Origins and Formation
The Trench itself is a large fault (crack in the Earth’s crust) and is bordered along much of its length by smaller faults. Its major structural features are the result of the movement of tectonic plates during the early Cenozoic Era, which began about 65 million years ago. Geologists theorize that shifting plates compressed the crust, causing it to lift and form mountains. A subsequent reversal of this movement caused the ridges of fractured crust to pull apart and the land in between dropped, creating the floor of the Trench. Erosion and deposition by rivers and glaciers have also contributed to its present form.
While the northern half of the Trench is very straight, the southern half is more winding. A number of major rivers, including the Columbia, Fraser and Peace rivers, originate in or flow through the Trench. While seven major rivers once ran through different parts of the Trench, the construction of hydroelectric projects, particularly those at Peace Canyon and Mica Dam, have disrupted their millennia-old paths. Today, all but the Fraser and Kechika rivers empty into reservoirs on the valley floor, such as those at Williston Lake and Revelstoke Lake.
Wildlife and Vegetation
Consisting primarily of forest, the northern part of the Trench is mostly undeveloped and sparsely inhabited by humans. Common tree species in this region are white and black spruce, subalpine fir and lodgepole pine. Animals common in the northern half include wapiti, grizzly and black bears, caribou, moose and wolves. The southern Trench is home to low-elevation, dry, open forests and grasslands. Its larger human population has transformed some areas into farmland and ranges for grazing and hunting.
Human Activity and Impact
(courtesy Native Land Digital / Native-Land.ca)
The Rocky Mountain Trench runs through the traditional territories of a number of First Nations, notably the Ktunaxa (Kootenay), Dakelh (Carrier), Sekani and Kaska Dena. The valley and its surroundings have, for generations, provided these peoples with abundant natural resources, including salmon.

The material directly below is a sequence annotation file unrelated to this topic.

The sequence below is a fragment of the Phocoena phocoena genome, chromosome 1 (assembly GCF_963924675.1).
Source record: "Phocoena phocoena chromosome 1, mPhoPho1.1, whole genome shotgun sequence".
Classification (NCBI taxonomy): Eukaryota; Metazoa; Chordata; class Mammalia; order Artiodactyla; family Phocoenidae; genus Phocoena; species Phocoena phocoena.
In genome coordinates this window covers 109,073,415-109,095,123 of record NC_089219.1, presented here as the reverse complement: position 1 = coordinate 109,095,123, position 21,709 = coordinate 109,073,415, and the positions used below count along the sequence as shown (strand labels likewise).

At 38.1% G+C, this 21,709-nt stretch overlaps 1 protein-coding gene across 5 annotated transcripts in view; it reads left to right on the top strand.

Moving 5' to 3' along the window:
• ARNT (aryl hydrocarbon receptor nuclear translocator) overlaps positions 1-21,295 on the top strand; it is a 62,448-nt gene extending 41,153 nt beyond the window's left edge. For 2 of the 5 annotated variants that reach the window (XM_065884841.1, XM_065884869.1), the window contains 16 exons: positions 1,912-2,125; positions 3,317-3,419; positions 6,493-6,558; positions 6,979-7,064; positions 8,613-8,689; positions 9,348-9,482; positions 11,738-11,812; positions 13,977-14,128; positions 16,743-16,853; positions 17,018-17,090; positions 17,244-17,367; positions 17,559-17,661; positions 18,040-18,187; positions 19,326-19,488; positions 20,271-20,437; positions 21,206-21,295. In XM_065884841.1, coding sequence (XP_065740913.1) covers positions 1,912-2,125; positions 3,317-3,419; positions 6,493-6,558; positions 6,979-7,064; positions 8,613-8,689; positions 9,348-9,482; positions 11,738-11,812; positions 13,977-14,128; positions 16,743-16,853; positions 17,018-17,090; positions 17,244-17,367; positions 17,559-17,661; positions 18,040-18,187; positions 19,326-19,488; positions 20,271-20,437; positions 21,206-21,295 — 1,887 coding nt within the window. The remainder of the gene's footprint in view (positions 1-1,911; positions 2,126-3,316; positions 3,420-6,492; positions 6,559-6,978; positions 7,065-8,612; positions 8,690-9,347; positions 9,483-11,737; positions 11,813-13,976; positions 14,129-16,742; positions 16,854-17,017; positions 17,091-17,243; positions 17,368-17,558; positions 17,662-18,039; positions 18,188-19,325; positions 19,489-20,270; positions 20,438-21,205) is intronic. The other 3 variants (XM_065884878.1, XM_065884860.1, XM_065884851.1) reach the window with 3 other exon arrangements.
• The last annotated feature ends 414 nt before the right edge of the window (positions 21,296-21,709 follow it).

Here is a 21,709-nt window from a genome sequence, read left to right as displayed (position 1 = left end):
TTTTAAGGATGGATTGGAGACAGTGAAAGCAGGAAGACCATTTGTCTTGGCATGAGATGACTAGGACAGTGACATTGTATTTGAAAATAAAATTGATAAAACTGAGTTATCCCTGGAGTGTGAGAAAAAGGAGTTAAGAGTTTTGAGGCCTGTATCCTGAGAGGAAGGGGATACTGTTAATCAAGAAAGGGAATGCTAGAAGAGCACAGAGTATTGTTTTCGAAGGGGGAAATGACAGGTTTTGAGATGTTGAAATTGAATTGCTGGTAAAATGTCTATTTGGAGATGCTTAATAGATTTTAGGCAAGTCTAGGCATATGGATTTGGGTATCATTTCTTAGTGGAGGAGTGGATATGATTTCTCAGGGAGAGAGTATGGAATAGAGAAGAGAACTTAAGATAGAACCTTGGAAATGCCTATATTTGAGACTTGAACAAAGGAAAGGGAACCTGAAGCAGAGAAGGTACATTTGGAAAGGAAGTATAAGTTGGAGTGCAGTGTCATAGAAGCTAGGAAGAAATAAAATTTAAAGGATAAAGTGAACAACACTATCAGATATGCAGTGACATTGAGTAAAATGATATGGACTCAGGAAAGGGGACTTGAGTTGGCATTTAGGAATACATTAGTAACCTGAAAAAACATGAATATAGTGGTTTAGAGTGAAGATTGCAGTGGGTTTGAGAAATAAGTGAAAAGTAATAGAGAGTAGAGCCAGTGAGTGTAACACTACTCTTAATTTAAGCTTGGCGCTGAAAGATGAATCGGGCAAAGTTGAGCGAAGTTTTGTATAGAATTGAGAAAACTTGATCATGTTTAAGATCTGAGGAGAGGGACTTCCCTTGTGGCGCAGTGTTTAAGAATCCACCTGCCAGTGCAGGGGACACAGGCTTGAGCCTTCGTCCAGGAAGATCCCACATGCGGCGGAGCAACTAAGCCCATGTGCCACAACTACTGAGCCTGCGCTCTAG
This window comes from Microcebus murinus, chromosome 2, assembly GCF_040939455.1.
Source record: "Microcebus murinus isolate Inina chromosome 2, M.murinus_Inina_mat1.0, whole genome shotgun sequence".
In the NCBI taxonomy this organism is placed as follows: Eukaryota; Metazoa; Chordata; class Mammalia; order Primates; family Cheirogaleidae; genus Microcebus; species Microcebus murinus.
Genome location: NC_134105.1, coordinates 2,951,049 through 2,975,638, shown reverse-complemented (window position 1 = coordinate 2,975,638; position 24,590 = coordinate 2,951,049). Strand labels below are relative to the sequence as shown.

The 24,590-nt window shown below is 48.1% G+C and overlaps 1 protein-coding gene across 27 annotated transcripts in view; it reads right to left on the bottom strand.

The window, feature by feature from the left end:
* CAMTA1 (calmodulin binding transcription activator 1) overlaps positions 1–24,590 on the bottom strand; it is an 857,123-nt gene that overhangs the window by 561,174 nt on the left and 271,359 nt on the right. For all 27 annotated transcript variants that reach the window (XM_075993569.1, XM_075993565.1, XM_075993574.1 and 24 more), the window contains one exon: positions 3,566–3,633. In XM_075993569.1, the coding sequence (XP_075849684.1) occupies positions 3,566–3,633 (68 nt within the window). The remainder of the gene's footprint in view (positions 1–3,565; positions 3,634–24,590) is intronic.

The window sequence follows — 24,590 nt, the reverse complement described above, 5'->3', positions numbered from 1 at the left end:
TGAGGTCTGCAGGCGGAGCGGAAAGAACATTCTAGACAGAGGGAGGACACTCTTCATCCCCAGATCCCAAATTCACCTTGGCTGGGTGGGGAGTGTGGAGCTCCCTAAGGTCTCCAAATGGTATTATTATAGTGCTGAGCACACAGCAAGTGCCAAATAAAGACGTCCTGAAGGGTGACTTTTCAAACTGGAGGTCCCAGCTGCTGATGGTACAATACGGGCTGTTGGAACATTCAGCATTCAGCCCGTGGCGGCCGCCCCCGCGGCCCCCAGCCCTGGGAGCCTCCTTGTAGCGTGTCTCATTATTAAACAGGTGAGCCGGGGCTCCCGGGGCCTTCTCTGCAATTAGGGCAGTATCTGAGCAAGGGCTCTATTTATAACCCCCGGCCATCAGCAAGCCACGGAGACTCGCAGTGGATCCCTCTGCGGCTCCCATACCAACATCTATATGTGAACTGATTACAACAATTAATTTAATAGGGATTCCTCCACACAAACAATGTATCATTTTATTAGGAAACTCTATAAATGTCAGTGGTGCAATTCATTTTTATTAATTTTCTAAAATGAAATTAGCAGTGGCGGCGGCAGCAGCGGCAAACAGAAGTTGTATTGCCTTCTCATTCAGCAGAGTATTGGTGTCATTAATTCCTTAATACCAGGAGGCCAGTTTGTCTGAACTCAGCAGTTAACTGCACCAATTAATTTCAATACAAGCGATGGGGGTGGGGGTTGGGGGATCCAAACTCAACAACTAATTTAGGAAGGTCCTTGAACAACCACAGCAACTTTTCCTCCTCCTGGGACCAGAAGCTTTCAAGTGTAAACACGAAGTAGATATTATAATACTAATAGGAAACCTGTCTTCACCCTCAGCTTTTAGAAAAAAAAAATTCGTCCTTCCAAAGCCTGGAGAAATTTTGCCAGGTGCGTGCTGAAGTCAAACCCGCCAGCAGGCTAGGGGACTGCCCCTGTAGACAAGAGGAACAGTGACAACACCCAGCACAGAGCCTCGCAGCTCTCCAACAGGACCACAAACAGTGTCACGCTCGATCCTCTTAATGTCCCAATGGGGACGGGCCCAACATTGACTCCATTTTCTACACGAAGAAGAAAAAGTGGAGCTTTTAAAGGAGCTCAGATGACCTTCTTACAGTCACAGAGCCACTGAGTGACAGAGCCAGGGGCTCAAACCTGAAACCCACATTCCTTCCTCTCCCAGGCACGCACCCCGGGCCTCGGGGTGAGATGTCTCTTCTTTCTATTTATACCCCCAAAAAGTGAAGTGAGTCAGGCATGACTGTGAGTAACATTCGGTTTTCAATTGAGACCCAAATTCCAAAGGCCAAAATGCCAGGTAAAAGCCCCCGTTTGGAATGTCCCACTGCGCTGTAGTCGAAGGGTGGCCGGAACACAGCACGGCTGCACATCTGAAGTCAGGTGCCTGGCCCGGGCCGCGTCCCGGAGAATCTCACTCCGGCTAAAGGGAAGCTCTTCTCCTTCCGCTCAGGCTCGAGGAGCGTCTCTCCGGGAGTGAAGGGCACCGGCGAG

The first European fur traders and trappers came into the region in the late 18th century, employed by the North West Company and assisted by guides from Indigenous communities. Permanent White settlers soon followed, though they did not arrive in significant numbers until the discovery of gold in the Kootenay Valley in 1864, the completion of the Canadian Pacific Railway main line in 1885 and the opening of the Sullivan Mine in Kimberley in 1910. The construction of the Grand Coulee Dam in Washington, which began in 1933, blocked the salmon from reaching the Columbia River. Combined with government policies such as reserves and residential schools, the loss of the salmon had a devastating impact on the ways of life of the First Nations inhabiting the Columbia River basin (see also Indigenous Peoples: Government Policy).
Economic diversification and improvements in the road and highway system over the following decades ushered in a new era of population growth. The Trench has since become a popular destination for both business and leisure. The southern portion of the Rocky Mountain Trench is one of British Columbia’s most important transportation corridors. It is also a tourist and recreation area known for its hiking, fishing and skiing (alpine as well as cross-country). Mining, forestry and agriculture are among its primary industries and sources of employment. Numerous towns and settlements dot the area, the largest being Kimberley and Cranbrook.
Population growth and accompanying development have put significant strain on the environment of the Trench. There are now several organizations dedicated to protecting and restoring the region’s ecosystem through governmental policy recommendations and educational programs designed to raise awareness (see also Environmental Governance).